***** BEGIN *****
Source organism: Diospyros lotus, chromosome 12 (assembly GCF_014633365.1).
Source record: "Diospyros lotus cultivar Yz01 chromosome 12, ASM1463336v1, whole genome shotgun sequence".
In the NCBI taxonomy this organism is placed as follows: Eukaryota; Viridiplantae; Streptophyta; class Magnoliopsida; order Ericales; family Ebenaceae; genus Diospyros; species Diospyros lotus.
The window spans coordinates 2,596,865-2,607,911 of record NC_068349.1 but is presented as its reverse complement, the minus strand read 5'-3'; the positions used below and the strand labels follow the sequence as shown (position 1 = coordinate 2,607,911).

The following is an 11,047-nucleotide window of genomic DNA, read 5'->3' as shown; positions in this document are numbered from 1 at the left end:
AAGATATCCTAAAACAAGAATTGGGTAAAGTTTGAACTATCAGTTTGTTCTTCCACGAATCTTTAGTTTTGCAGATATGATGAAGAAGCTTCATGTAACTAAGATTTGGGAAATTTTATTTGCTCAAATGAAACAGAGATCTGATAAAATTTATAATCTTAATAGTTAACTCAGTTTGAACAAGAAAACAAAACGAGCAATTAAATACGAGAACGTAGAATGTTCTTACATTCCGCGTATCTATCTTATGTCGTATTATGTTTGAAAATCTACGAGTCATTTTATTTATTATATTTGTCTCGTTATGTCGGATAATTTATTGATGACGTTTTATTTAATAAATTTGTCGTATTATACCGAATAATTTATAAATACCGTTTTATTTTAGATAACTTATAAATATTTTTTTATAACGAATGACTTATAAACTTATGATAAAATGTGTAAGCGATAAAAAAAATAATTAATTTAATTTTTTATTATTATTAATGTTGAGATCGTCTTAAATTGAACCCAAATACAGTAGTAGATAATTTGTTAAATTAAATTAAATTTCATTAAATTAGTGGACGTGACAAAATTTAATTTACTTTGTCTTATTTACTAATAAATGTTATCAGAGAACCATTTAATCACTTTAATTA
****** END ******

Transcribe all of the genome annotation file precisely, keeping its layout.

Source organism: Diospyros lotus, chromosome 12 (assembly GCF_014633365.1).
Source record: "Diospyros lotus cultivar Yz01 chromosome 12, ASM1463336v1, whole genome shotgun sequence".
In the NCBI taxonomy this organism is placed as follows: Eukaryota; Viridiplantae; Streptophyta; class Magnoliopsida; order Ericales; family Ebenaceae; genus Diospyros; species Diospyros lotus.
The window spans coordinates 2,596,865-2,607,911 of record NC_068349.1 but is presented as its reverse complement, the minus strand read 5'-3'; the positions used below and the strand labels follow the sequence as shown (position 1 = coordinate 2,607,911).

The following is an 11,047-nucleotide window of genomic DNA, read 5'->3' as shown; positions in this document are numbered from 1 at the left end:
AAGATATCCTAAAACAAGAATTGGGTAAAGTTTGAACTATCAGTTTGTTCTTCCACGAATCTTTAGTTTTGCAGATATGATGAAGAAGCTTCATGTAACTAAGATTTGGGAAATTTTATTTGCTCAAATGAAACAGAGATCTGATAAAATTTATAATCTTAATAGTTAACTCAGTTTGAACAAGAAAACAAAACGAGCAATTAAATACGAGAACGTAGAATGTTCTTACATTCCGCGTATCTATCTTATGTCGTATTATGTTTGAAAATCTACGAGTCATTTTATTTATTATATTTGTCTCGTTATGTCGGATAATTTATTGATGACGTTTTATTTAATAAATTTGTCGTATTATACCGAATAATTTATAAATACCGTTTTATTTTAGATAACTTATAAATATTTTTTTATAACGAATGACTTATAAACTTATGATAAAATGTGTAAGCGATAAAAAAAATAATTAATTTAATTTTTTATTATTATTAATGTTGAGATCGTCTTAAATTGAACCCAAATACAGTAGTAGATAATTTGTTAAATTAAATTAAATTTCATTAAATTAGTGGACGTGACAAAATTTAATTTACTTTGTCTTATTTACTAATAAATGTTATCAGAGAACCATTTAATCACTTTAATTA